With his airy, vibratoless tone and sophisticated harmonic imagination, Lester Young (1909-59) was arguably the most influential tenor saxophonist after Coleman Hawkins
. As the star in Count Basie
's big band and Billie Holiday
's favorite soloist, Young's breezy solos, along with his patented porkpie hat and unique hipster jargon, affected legions of musicians. This 8-CD compilation marks the 90th anniversary of Young's birth and contains all of the recordings he made for producer Norman Granz from 1946 to 1959, the last 13 years of Young's life. This collection aurally illustrates his supernatural ability to enliven the most familiar pop tunes and rise above his own pharmaceutically challenged physical state to create magic. The keys to Young's music making is his emphasis on knowing the lyrics to songs and on telling a story, delivering a melodic solo that communicates as it innovates.
Composed primarily of small combos, these tracks' themes are set by the piano players. Nat King Cole's walking bass lines and drummer Buddy Rich's pepperings cushion Young's Icarusian flights on "I Cover the Waterfront," "The Man I Love," and "Polka Dots and Moonbeams." On "I Found a New Baby" Young's delivery previews the bebop of Charlie Parker and on "Too Marvelous for Words" Young's subtones echo the long, tall sounds of Dexter Gordon. A quartet with pianist John Lewis, drummer and Basie bandmate Jo Jones, and bassist Gene Ramey offers similar results with Young's poetic versions of the riff tune "Neenah" and "Three Little Words," with Lewis's telepathic comping. Oscar Peterson's supersonic style, Barney Kessel's guitar, bassist Ray Brown, and percussionist J.C. Heard light a fire under Young on the down-home "Ad Lib Blues" and "It Takes Two to Tango"--with Young's hilarious vocal. With another quintet featuring Gildo Mahones at the keys and Connie Kay at the traps, Young revisits his days with Count Basie on the festive "Jumpin' at the Woodside." Another Basie bandmate, Harry "Sweets" Edison, lends his territory-toned chops to the hit "One O'Clock Jump." On "You Can Depend on Me" and "Gigantic Blues" Roy Eldridge's hot trumpet and Vic Dickenson's muscular trombone provide the perfect counterpoint to Young's ethereal excursions. The two takes of "St. Tropez" are the only recordings with Young on clarinet, and the leader delves into Latin jazz on "Frenesi," "In a Little Spanish Town," and "Another Mambo."
By the time he made his last sessions in Paris in 1959 with drummer Kenny Clarke and pianist Rene Urtreger, Young had lost his technical luster, but he gained a deep spiritual presence, as evidenced by the haunting takes on "I Cover the Waterfront" and "Oh, Lady, Be Good." The noted jazz author John Chilton's biographical essay, along with Harry "Sweets" Edison's loving memoir, Dave Gelly's musicological analysis, and two recorded interviews with Young are detailed, profane, and informative. But Bryan Koniarz's "Hipster's Dictionary" of Young's slang steals the show. From the Lestorian lexicon we get words like "Far Out" for guitarist Slim Gaillard, "little claps" for applause, and "Lady Day" for Billie Holiday, who in turn named the great saxophonist "Prez," for he was the commander in chief of jazz. --Eugene Holley Jr.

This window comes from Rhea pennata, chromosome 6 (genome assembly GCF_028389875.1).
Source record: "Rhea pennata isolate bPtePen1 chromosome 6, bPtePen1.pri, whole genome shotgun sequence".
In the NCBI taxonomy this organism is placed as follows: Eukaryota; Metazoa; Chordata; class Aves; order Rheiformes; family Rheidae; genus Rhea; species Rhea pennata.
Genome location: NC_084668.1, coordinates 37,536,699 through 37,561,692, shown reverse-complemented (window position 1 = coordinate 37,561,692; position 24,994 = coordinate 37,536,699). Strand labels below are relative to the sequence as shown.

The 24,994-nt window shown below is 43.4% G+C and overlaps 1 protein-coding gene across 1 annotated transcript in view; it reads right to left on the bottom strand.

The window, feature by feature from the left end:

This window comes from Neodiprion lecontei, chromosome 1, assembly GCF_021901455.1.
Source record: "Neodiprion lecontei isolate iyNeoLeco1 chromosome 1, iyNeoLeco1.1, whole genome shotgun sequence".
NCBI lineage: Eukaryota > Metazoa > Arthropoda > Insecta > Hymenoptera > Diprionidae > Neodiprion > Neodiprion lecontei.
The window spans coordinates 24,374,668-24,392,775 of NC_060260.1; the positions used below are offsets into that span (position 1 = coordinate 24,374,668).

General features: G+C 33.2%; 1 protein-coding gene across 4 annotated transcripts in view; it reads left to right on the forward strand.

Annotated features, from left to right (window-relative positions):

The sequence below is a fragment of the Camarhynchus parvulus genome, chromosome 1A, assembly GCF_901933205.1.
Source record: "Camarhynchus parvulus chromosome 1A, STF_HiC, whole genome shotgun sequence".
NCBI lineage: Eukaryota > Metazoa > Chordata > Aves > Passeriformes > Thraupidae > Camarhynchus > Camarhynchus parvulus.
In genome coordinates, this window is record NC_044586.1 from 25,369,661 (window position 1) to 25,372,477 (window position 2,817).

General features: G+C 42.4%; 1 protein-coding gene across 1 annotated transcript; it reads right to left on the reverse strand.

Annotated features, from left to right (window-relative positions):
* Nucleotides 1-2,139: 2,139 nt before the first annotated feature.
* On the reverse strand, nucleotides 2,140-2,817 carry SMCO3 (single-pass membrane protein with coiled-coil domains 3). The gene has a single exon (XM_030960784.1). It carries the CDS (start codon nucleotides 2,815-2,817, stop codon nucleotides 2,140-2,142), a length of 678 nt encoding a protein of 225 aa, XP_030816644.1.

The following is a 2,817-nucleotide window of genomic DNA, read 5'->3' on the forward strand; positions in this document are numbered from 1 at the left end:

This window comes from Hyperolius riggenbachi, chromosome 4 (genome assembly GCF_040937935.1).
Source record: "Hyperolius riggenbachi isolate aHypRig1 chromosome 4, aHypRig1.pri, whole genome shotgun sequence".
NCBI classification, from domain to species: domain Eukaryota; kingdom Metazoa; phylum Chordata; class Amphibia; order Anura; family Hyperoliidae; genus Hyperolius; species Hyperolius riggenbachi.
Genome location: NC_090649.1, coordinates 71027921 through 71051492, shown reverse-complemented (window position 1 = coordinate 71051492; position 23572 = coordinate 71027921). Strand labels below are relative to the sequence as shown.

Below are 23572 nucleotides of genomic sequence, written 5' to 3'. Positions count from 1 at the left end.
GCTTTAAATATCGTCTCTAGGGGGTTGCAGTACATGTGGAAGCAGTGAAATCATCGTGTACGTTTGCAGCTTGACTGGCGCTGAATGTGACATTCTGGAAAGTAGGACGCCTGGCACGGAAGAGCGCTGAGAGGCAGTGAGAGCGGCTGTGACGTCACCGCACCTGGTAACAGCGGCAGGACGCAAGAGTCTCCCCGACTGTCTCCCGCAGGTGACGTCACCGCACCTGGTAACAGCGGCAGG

Some claim Lester Young was as great a soloist at 48 as he was at 28. Don't buy it. Prez's best work was done when he was between 27 and 32 (1936 to '41). During these years, he played with unsurpassed grace and youthfulness. He made a number of fine records after that, but gradually declined until his death in 1959.
After leaving Count Basie in December, 1940, Young began to record more slow-tempoed selections and blues. His tone thickened, he used the lower register more, and swung less buoyantly. From the mid '40s on, he employed odd intervals, which gave his work an eccentric quality. In his last years, Young used a breathy vibrato, which, on ballads, made him sound like Ben Webster.
This eight-CD set contains the bulk of the recordings Young cut from 1949 to 1959 plus a 1946 trio session with Nat Cole and Buddy Rich, which is nice, but not in a class with the stuff he recorded with Rich and bassist Red Callendar in 1941. He also appears in quartets, quintets, and sextets with musicians including Hank Jones, John Lewis, Teddy Wilson, Oscar Peterson, Roy Eldridge, Harry Edison, and Kenny Clarke.
Given Young's physical condition, which was deteriorating due to heavy drinking and severe depression, it's almost surprising that he plays as well as he does here. But generally, his early '50s playing is laudable. He turns in fine solos on ballads (1953's "Can't We Be Friends"), blues (1951's "Undercover Girl Blues"), and uptempo numbers (1951's "In a Little Spanish Town").
Around 1955, though, his work became more repetitive, economical, and less inventive. At times, it's downright listless. He displays far less energy than his contemporaries, Wilson, Eldridge, and Edison. However, his last recorded solos are strangely moving, giving us an aural portrait of a dying man.
Also contained on this set are two recorded interviews with Young. These are sometimes humorous, full of Young's patented slang, but ultimately extremely bitter.
--- Harvy Pekar, JAZZIZ Magazine Copyright © 2000, Milor Entertainment, Inc. -- From Jazziz